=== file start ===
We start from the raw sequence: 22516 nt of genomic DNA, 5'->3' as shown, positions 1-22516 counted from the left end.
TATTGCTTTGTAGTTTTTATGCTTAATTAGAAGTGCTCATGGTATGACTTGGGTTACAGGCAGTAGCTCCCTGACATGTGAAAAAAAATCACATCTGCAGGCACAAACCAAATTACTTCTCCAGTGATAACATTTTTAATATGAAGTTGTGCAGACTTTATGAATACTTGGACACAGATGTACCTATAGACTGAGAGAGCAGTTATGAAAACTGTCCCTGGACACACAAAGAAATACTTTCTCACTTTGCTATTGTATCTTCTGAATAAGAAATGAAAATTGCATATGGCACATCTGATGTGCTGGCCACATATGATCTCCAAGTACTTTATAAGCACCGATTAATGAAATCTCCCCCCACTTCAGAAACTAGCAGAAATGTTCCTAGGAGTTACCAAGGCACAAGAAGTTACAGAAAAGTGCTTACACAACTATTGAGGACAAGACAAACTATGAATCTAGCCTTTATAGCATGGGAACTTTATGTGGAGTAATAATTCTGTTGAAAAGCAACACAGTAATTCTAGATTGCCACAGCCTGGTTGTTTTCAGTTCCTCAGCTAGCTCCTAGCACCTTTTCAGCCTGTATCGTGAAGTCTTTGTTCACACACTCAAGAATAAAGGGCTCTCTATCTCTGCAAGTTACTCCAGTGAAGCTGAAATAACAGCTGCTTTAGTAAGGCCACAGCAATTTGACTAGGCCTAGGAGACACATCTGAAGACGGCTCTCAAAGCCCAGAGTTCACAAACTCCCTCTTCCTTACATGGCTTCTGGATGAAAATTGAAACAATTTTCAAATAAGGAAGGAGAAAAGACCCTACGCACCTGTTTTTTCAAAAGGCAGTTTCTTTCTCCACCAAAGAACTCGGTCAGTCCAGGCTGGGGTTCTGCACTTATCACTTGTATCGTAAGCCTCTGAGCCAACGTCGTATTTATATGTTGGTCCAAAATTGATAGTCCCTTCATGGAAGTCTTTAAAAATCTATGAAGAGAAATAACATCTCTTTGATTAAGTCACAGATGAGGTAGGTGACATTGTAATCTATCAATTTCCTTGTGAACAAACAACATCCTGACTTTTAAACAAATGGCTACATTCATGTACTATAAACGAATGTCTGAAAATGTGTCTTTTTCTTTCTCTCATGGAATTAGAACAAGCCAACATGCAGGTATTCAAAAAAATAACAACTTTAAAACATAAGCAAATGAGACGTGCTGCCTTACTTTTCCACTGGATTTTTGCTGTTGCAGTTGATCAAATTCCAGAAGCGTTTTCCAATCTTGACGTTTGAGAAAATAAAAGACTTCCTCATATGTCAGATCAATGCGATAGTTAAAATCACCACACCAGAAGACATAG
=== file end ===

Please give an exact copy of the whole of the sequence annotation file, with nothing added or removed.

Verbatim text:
We start from the raw sequence: 22516 nt of genomic DNA, 5'->3' as shown, positions 1-22516 counted from the left end.
TATTGCTTTGTAGTTTTTATGCTTAATTAGAAGTGCTCATGGTATGACTTGGGTTACAGGCAGTAGCTCCCTGACATGTGAAAAAAAATCACATCTGCAGGCACAAACCAAATTACTTCTCCAGTGATAACATTTTTAATATGAAGTTGTGCAGACTTTATGAATACTTGGACACAGATGTACCTATAGACTGAGAGAGCAGTTATGAAAACTGTCCCTGGACACACAAAGAAATACTTTCTCACTTTGCTATTGTATCTTCTGAATAAGAAATGAAAATTGCATATGGCACATCTGATGTGCTGGCCACATATGATCTCCAAGTACTTTATAAGCACCGATTAATGAAATCTCCCCCCACTTCAGAAACTAGCAGAAATGTTCCTAGGAGTTACCAAGGCACAAGAAGTTACAGAAAAGTGCTTACACAACTATTGAGGACAAGACAAACTATGAATCTAGCCTTTATAGCATGGGAACTTTATGTGGAGTAATAATTCTGTTGAAAAGCAACACAGTAATTCTAGATTGCCACAGCCTGGTTGTTTTCAGTTCCTCAGCTAGCTCCTAGCACCTTTTCAGCCTGTATCGTGAAGTCTTTGTTCACACACTCAAGAATAAAGGGCTCTCTATCTCTGCAAGTTACTCCAGTGAAGCTGAAATAACAGCTGCTTTAGTAAGGCCACAGCAATTTGACTAGGCCTAGGAGACACATCTGAAGACGGCTCTCAAAGCCCAGAGTTCACAAACTCCCTCTTCCTTACATGGCTTCTGGATGAAAATTGAAACAATTTTCAAATAAGGAAGGAGAAAAGACCCTACGCACCTGTTTTTTCAAAAGGCAGTTTCTTTCTCCACCAAAGAACTCGGTCAGTCCAGGCTGGGGTTCTGCACTTATCACTTGTATCGTAAGCCTCTGAGCCAACGTCGTATTTATATGTTGGTCCAAAATTGATAGTCCCTTCATGGAAGTCTTTAAAAATCTATGAAGAGAAATAACATCTCTTTGATTAAGTCACAGATGAGGTAGGTGACATTGTAATCTATCAATTTCCTTGTGAACAAACAACATCCTGACTTTTAAACAAATGGCTACATTCATGTACTATAAACGAATGTCTGAAAATGTGTCTTTTTCTTTCTCTCATGGAATTAGAACAAGCCAACATGCAGGTATTCAAAAAAATAACAACTTTAAAACATAAGCAAATGAGACGTGCTGCCTTACTTTTCCACTGGATTTTTGCTGTTGCAGTTGATCAAATTCCAGAAGCGTTTTCCAATCTTGACGTTTGAGAAAATAAAAGACTTCCTCATATGTCAGATCAATGCGATAGTTAAAATCACCACACCAGAAGACATAG